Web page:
Research

Research

University of Texas Southwestern Cutaneous Lupus Registry: Seeking to improve the care of patients with cutaneous lupus

Benjamin Chong, MD, MSCS conducts clinical and translational research in cutaneous lupus erythematosus, an autoimmune and photosensitive skin condition in patients with systemic lupus erythematosus. He is the principal investigator of the University of Texas Southwestern Cutaneous Lupus Registry which contains clinical and historical data, and blood and skin samples from more than 350 patients. The registry serves as a foundation for multiple clinical and translational research studies in cutaneous lupus, which include developing outcome measures for clinical trials in cutaneous lupus, characterizing the disease course and quality of life of patients with cutaneous lupus, and elucidating the immunologic differences in cutaneous lupus and systemic lupus patients.

 Dr. Chong and his research team are working on a NIH-funded R01 project seeking to establish outcome measures for therapeutic efficacy for cutaneous lupus erythematosus clinical trials. Currently, there is no agreement on the amount of skin improvement in patients with cutaneous lupus that a drug needs to demonstrate. In addition, because patient perspectives on drug treatments are important, they have designed and validated a quality of life questionnaire specific to cutaneous lupus called CLEQoL for future clinical trials to use as a patient-reported outcome measure.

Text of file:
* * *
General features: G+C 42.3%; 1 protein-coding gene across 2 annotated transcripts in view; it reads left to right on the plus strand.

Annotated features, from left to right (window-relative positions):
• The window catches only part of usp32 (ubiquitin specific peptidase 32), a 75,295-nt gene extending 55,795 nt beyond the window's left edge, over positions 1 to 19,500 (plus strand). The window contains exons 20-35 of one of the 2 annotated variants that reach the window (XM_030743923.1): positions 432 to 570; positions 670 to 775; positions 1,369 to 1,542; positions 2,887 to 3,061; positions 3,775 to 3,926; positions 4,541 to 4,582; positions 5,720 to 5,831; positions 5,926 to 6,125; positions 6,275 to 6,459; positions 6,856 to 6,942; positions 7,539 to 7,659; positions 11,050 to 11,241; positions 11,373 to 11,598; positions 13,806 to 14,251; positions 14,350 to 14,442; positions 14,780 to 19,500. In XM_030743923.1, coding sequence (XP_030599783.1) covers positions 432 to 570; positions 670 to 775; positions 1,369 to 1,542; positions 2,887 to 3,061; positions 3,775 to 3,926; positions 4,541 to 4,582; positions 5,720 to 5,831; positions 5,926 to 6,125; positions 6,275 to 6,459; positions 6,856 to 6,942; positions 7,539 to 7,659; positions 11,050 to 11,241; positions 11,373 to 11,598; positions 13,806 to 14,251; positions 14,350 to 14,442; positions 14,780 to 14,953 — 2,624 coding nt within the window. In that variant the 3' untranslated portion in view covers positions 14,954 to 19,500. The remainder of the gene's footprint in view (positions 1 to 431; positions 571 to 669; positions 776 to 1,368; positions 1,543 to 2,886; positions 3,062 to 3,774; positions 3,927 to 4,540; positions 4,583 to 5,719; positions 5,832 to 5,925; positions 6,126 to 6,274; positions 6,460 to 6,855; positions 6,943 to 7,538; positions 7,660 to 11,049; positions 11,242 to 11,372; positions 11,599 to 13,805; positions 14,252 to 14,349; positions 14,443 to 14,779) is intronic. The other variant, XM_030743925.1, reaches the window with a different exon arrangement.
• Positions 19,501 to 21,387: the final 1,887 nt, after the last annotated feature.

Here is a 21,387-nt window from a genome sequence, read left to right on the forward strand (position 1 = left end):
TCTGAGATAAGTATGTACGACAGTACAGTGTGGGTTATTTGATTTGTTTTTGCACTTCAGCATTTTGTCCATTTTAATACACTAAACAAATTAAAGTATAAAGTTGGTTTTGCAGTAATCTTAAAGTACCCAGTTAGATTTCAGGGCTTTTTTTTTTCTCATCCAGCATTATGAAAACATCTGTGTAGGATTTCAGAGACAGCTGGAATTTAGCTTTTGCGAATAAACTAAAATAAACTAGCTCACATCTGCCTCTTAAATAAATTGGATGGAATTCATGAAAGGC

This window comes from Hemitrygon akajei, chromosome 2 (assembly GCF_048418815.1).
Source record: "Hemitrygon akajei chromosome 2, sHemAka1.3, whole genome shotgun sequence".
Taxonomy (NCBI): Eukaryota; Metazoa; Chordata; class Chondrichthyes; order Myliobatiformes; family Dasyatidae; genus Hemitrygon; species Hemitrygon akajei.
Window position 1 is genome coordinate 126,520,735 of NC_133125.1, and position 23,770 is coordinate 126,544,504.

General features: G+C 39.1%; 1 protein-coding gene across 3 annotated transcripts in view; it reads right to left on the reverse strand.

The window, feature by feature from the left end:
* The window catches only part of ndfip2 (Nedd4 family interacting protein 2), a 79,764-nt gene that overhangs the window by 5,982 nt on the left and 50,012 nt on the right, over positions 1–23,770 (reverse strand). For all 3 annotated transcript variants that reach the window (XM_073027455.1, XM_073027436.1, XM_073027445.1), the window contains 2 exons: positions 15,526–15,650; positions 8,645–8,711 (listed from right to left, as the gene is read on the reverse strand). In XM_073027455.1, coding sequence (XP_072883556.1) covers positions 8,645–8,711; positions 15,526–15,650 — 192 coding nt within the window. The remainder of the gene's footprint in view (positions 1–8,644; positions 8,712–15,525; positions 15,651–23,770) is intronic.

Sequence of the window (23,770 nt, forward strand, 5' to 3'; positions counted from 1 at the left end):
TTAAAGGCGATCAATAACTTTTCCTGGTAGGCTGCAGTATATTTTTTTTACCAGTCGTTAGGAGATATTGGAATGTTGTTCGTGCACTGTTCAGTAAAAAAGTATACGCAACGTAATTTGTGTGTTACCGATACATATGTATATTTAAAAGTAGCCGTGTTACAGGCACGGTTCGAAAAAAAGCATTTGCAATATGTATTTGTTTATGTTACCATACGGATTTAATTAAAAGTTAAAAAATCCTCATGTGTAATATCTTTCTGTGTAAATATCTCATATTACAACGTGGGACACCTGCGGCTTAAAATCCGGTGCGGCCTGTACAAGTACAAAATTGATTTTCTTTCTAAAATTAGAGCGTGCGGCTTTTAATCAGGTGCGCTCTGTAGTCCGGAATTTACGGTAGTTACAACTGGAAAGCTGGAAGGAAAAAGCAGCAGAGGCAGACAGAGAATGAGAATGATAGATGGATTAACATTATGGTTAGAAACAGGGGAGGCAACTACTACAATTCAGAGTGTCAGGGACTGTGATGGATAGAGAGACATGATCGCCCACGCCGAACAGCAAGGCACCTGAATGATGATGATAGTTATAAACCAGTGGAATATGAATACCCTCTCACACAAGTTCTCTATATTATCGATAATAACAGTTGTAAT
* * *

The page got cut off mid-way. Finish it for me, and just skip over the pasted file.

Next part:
The University of Texas Southwestern Cutaneous Lupus Registry has collected longitudinal data from patients to study their disease courses and quality of life over time. Dr. Chong’s group, along with Dr. Victoria Werth’s group at University of Pennsylvania, investigated skin disease courses of 83 patients with cutaneous lupus followed for at least two years. High baseline skin disease activity, minority race, and shorter disease duration were clinical factors associated with disease activity improvement. This data can be used by providers to inform patients about their disease prognosis. Dr. Chong’s group previously showed an increase in co-existing autoimmune conditions, including autoimmune thyroid disease, in patients with cutaneous lupus.

Comparing immunologic differences between cutaneous lupus and systemic lupus would contribute greatly to the understanding of progression to skin-limited to systemic disease and yield new ideas on treatment for lupus. Dr. Chong’s group identified autoantibody differences in different subsets of cutaneous lupus and systemic lupus patients, suggesting that autoantibodies against nuclear antigens are biomarker candidates that may inform cutaneous lupus patients of their likelihood of progression to systemic lupus. They are studying myeloid-derived suppressor cells, which are involved in dampening immune responses and may be important in altering systemic disease progression in patients with cutaneous lupus. In addition, with new emerging technologies such as RNA sequencing, Dr. Chong’s group is seeking to elucidate the molecular heterogeneity of cutaneous lupus would also help lead to personalized treatments for these patients.